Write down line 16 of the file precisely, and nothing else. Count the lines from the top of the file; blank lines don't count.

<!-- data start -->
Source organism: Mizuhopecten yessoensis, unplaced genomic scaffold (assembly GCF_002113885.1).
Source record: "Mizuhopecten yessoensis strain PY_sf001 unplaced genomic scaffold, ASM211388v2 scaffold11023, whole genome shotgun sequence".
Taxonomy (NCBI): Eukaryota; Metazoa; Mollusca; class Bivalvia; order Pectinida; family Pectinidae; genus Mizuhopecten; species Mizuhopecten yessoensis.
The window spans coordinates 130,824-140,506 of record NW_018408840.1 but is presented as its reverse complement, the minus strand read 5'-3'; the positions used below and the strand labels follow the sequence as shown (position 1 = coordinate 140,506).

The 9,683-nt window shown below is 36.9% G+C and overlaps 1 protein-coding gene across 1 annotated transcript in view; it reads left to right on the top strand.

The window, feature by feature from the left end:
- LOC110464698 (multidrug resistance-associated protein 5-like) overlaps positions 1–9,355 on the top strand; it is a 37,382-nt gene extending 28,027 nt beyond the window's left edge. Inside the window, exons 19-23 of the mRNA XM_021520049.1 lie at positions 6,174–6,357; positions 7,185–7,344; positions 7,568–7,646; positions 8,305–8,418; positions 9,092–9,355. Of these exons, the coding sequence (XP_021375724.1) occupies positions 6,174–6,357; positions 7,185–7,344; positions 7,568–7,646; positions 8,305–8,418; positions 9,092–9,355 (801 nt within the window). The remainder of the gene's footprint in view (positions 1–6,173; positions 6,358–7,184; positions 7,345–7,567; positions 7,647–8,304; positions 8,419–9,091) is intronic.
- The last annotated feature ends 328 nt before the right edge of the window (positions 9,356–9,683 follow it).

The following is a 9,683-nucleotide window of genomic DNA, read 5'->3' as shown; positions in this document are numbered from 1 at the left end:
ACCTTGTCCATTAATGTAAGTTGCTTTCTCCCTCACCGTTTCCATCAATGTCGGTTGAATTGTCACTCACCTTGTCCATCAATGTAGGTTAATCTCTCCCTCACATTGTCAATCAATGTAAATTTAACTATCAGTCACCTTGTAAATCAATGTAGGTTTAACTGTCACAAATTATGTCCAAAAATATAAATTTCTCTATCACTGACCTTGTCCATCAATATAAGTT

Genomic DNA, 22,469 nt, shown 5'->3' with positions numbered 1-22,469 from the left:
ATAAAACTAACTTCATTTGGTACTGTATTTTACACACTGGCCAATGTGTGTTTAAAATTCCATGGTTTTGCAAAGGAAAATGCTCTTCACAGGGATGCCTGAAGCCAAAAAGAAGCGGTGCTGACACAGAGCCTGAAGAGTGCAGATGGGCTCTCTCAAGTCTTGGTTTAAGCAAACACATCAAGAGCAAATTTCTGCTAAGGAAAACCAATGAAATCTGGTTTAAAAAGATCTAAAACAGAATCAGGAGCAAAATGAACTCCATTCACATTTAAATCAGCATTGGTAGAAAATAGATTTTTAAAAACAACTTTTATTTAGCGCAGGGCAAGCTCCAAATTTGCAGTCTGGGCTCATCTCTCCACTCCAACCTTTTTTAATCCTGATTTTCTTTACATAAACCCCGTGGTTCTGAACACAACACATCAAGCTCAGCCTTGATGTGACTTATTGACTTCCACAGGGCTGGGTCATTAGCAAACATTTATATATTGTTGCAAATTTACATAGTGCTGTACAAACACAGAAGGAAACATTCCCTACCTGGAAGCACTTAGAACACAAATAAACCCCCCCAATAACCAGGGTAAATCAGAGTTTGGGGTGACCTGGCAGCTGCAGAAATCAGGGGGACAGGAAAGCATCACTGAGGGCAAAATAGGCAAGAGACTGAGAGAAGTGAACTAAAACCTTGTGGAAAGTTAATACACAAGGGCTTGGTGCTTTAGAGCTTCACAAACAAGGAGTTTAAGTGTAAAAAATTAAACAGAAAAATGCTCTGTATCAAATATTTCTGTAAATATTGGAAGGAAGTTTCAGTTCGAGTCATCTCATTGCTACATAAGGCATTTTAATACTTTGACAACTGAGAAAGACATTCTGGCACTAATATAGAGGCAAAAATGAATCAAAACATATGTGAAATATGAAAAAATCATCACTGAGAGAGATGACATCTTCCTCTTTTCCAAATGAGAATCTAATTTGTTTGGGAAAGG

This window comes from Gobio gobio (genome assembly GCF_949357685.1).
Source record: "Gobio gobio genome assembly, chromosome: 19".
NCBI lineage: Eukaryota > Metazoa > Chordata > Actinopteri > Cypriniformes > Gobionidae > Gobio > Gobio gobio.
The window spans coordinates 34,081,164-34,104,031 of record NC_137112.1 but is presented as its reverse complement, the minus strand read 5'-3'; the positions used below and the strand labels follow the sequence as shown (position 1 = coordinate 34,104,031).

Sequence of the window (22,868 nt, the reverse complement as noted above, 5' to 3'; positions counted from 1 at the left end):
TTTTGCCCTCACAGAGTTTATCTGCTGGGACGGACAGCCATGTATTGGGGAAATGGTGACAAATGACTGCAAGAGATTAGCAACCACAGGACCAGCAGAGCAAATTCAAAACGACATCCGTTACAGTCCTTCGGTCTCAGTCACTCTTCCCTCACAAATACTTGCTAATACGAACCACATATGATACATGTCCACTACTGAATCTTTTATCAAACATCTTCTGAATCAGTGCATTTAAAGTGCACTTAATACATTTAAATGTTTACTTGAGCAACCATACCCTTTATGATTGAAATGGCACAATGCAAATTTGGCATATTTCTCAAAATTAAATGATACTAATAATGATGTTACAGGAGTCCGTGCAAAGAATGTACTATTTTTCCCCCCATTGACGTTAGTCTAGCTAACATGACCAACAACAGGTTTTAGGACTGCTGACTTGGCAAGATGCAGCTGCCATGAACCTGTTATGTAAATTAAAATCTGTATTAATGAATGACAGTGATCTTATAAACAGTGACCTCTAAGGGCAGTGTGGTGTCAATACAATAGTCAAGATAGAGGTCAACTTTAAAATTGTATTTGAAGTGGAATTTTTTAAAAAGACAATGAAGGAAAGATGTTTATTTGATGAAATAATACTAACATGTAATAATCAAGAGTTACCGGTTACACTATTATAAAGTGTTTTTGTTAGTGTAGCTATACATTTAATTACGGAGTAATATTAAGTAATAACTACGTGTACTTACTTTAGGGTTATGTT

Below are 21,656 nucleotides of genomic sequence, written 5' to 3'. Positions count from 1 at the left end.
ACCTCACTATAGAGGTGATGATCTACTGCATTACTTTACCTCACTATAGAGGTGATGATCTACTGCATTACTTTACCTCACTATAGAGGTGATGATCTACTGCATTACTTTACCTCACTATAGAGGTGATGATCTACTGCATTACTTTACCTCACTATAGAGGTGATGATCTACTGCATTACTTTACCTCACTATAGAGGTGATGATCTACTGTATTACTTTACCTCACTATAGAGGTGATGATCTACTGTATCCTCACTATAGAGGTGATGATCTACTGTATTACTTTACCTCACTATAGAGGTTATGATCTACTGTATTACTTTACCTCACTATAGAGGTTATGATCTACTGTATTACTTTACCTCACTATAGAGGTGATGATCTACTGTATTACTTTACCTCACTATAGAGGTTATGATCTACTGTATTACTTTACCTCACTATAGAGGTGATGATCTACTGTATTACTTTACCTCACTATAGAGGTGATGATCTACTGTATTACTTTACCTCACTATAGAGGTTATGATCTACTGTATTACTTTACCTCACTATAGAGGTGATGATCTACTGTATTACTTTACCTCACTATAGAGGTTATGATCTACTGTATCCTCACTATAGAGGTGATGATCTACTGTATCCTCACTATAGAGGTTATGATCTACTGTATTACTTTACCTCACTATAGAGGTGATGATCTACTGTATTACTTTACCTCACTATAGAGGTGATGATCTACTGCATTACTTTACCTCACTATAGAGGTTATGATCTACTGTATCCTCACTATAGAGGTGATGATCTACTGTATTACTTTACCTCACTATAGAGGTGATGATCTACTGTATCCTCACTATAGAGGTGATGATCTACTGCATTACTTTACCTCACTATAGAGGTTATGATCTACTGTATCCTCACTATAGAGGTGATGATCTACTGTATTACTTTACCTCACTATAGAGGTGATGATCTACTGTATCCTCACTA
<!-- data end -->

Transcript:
The window spans coordinates 34,081,164-34,104,031 of record NC_137112.1 but is presented as its reverse complement, the minus strand read 5'-3'; the positions used below and the strand labels follow the sequence as shown (position 1 = coordinate 34,104,031).